NEW YORK — STMicroelectronics has added an ultra-low-power branch to its STM32 line of 32-bit ARM-based microcontroller units in what it calls a "constant quest" for lower power. The company said Tuesday that it is targeting its STM32L0 MCU at electronic designs that need to run on low power over a larger temperature range with smaller batteries and fewer battery changes.
Even a lonely outpost on the Internet of Things that harvests its own power, such as a remote industrial sensor, is a target. ST is aiming its new series at consumer, health, and medical markets. For example, it said an STM32L0-based fitness tracker could run for two years before its nonrechargeable coin-cell battery would need replacing.
The STM32L0's power savings is found in the MCU's processor core and peripherals, such as its analog-to-digital converter (ADC), which ST says consumes 40 ľA at a conversion speed of 100 Ks/s and 200 ľA at 1.14 Ms/s. The device also uses ST's own CMOS technology, which ST says is responsible for keeping the chip's power consumption low even at higher temperatures.
The STM32L0 MCU includes a 32MHz ARM Cortex MO+ processor core, a 12-bit ADC, and a USB FS 2.0 crystal-less solution.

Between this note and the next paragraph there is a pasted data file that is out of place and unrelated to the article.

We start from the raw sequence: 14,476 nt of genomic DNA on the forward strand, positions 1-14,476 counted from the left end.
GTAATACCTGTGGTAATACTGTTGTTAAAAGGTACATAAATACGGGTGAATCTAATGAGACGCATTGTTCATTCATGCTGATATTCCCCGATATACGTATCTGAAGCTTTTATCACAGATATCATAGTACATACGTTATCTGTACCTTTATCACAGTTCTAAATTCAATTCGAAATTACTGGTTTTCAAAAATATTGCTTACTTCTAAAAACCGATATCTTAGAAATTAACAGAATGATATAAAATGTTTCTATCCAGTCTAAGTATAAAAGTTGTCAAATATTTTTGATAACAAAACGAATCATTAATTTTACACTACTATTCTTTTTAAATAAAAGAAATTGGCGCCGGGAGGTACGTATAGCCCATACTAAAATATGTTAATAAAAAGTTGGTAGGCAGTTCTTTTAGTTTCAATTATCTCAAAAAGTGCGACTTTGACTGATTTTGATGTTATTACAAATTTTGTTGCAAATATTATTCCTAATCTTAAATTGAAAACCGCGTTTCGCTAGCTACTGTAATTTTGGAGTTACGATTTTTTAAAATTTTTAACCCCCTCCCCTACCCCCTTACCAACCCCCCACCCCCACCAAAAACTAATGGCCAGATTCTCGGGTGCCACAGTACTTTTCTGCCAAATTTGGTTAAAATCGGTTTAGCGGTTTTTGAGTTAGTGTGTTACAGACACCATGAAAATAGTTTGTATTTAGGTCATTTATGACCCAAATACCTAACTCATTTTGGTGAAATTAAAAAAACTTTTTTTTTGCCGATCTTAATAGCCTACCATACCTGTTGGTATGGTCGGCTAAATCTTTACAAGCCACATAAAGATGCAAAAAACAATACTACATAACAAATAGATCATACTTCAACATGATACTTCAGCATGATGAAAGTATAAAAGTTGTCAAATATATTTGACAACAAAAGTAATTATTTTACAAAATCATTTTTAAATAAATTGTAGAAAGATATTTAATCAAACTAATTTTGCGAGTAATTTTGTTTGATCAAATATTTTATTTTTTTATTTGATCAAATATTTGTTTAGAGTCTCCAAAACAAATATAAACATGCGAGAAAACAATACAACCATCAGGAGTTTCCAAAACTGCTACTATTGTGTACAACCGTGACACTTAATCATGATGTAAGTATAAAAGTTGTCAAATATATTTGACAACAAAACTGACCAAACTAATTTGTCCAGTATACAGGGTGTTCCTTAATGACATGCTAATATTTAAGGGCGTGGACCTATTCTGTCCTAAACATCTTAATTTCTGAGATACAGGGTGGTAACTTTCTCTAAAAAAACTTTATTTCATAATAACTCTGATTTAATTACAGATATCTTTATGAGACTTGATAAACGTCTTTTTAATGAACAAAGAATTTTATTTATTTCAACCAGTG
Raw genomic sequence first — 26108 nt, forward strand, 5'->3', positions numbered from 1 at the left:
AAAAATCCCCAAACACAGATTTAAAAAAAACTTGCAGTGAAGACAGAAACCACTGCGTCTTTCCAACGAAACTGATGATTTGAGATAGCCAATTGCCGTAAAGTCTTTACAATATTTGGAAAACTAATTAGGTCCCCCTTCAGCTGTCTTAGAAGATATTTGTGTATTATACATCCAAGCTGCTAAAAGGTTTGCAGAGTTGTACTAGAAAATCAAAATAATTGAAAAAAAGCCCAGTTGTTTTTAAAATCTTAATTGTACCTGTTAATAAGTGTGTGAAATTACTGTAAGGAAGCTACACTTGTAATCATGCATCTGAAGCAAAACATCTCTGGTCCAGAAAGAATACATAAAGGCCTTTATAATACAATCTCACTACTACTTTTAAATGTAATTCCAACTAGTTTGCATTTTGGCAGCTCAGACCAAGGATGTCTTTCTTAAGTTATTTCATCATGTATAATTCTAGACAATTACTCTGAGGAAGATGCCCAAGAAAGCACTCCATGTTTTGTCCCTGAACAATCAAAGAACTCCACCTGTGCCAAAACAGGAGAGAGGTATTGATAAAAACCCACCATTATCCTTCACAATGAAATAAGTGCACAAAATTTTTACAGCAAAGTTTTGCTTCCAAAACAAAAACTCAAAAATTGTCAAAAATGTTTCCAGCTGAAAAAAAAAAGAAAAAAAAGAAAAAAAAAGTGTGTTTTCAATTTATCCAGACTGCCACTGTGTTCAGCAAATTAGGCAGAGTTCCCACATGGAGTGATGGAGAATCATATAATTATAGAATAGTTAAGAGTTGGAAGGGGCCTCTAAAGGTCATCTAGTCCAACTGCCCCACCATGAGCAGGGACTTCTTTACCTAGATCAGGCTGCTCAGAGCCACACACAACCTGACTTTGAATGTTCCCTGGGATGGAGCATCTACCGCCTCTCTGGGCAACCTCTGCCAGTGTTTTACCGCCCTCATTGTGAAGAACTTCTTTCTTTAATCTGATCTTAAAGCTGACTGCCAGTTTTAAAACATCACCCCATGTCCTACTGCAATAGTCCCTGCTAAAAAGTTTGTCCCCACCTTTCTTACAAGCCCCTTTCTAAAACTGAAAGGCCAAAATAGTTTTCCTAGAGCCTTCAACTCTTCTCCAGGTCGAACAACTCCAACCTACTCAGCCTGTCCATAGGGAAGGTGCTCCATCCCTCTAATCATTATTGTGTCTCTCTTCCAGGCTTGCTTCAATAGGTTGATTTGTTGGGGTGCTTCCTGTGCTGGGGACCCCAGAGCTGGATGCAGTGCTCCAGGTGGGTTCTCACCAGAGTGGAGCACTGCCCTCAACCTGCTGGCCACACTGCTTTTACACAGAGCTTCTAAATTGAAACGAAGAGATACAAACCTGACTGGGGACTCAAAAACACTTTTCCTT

This product series offers up to 64 KB of flash memory, up to 8 KB of SRAM, and 2 KB of embedded true EEPROM. An integrated hardware oversampling feature allows for 16-bit ADC resolution. STM 3210 devices with USB FS 2.0 interface support battery charger defection and link power management. A built-in 48 MHz oscillator allows crystal-less operation of the USB. The STM320 comes in three product lines -- access, USB, and USB/LCD. These devices feature highly competitive power consumption of a number of types from the 139 ľA/MHz @ 32 MHz, 87 ľA/MHz using an optimized mode, to the 400 nA in stop mode and full RAM retention and a wakeup time of 3.5.
The new devices are sampling from 85 cents each in 1,000-unit quantities; volume production is set to start in the second quarter. The new devices are compatible with the STM32L1 or any other STM32 devices, which ST says will enable its customers to upgrade quickly to the new devices.
— Zewde Yeraswork, Associate Editor, EE Times